Category: Systematic Theology

Atonement - Cross

Sermon: Swallowing a Camel

I’m not really going out of my way to blog anymore with life pretty hectic, but I realized I should share a modified sermon I gave a months ago. There was another section that went further into atonement, but in my opinion it didn’t work very well, cramming too much into the last 5 minutes of a 20 minute sermon, so I cut that out here.

The Texts

Amos 5:18-24

Matthew 23


The Question

When I was younger, I wondered why Jesus was killed. I grew up in a moderate evangelical church, so I was given a big theological explanation of why Jesus died – penal substitution – but not why he was killed. I was a naïve white kid who generally thought that people got what they deserved in terms of justice from the state, so an innocent man receiving a brutal death penalty was tough to wrap my head around. Why would the religious leaders and the political leaders of Jesus’ day want to kill him, and how did they get away with it, if Jesus lived this perfect sinless life? Nobody else seemed to be curious about that question, or at least they didn’t talk about it. This was before I really started caring about theology, so it mostly sat in the back of my mind for years, but I don’t think the question ever fully went away.

Atonement - Cross

The Atonement of God by J.D. Myers

The Atonement of God by J.D. Myers (cover)A few years ago I was strongly considering writing a book. My premise was essentially a systematic theology but starting with the idea that God looks like Jesus, particularly when it comes to rejection of violence. The Atonement of God by J.D. Myers is the closest I’ve encountered to trying for the same goal, with a couple of significant differences:

  • It is not nearly as comprehensive as a systematic theology, sticking to topics that are directly related to a non-violent understanding of the atonement.
  • The starting point is a non-violent understanding of the atonement in particular, rather than a non-violent God in general.

Maybe that excitement biased me, but I felt like the book was only moderately successful.

Style

My main complaints are related to the style, not the content. It feels sloppily written. It often gets very repetitive, which meant that although it was a short book, it probably could have been half the size. It doesn’t really do a good job explaining what is meant by some terms, such as pacifism (see below). It uses gendered language, and I don’t just mean some that are very understandable like male pronouns for God – I mean regularly using “man” to mean humanity.

Christmas Tree

My Favourite Christmas Verse

Christmas TreeGenerally speaking I’m not big on most Christmas songs. A lot of them really have little to do with the biblical Christmas story. For many that’s not that bad – at least they’re consistent with Christianity even if not strictly biblical. Then there are others which are borderline heretical, like Away in a Manger’s line that Jesus didn’t cry, which to me is toying with Gnosticism’s denying that Jesus was fully human. Humans cry, and we even read that Jesus cried as an adult, so why not like every other baby?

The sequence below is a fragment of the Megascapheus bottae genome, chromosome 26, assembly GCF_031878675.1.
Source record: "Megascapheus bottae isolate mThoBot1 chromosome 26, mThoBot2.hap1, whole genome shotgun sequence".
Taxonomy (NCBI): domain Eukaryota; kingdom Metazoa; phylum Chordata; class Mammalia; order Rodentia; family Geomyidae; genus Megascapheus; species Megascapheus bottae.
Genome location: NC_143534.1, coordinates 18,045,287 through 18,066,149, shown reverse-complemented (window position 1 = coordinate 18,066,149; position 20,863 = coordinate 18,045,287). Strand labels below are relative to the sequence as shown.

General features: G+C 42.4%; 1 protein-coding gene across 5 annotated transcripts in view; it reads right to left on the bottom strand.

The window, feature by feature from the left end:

Anyway, there’s one verse in one Christmas song that really stands out to me:

Truly He taught us to love one another
His law is love and His gospel is peace
Chains shall He break for the slave is our brother
And in His name all oppression shall cease
Sweet hymns of joy in grateful chorus raise we,
Let all within us praise His holy name

Community - MeowMeowBeans

Peeple: the anti-Gospel

Update: There has been some debate about how real this app actually is. It seems there is a strong chance it is vapourware and will never reach market anyway. Also, after the backlash, their social media pages went down and contrary to previous statements they have said that negative comments do not post without your permission. If true, that makes it sort of like LinkedIn’s recommendation system, but without being limited to professional purposes. As always during something causing outrage on the Internet, read Snopes. I have maintained my original post here because I still think it makes a valuable point, whether or not all the details about Peeple are (still) true.


 

There’s a new app in the world. It’s called Peeple. Its being described as “Yelp for People.” The purpose of the app is to put numerical ratings on people you know.

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.

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Ok, that was about an hour and a half of stunned silence in confusion that this exists.

Bible

Review: Christian Hope Through Fulfilled Prophecy

Christian Hope through Fulfilled Prophecy coverI’m going to front load my central thought about Christian Hope Through Fulfilled Prophecy. It is not primarily a book about eschatology; it is primarily an apologetics argument. It is all about making sure that Jesus, and other biblical authors, were not wrong when they made claims of imminency for things like the parousia and the end of the age. That isn’t necessarily a bad thing, and the author is clear about that purpose.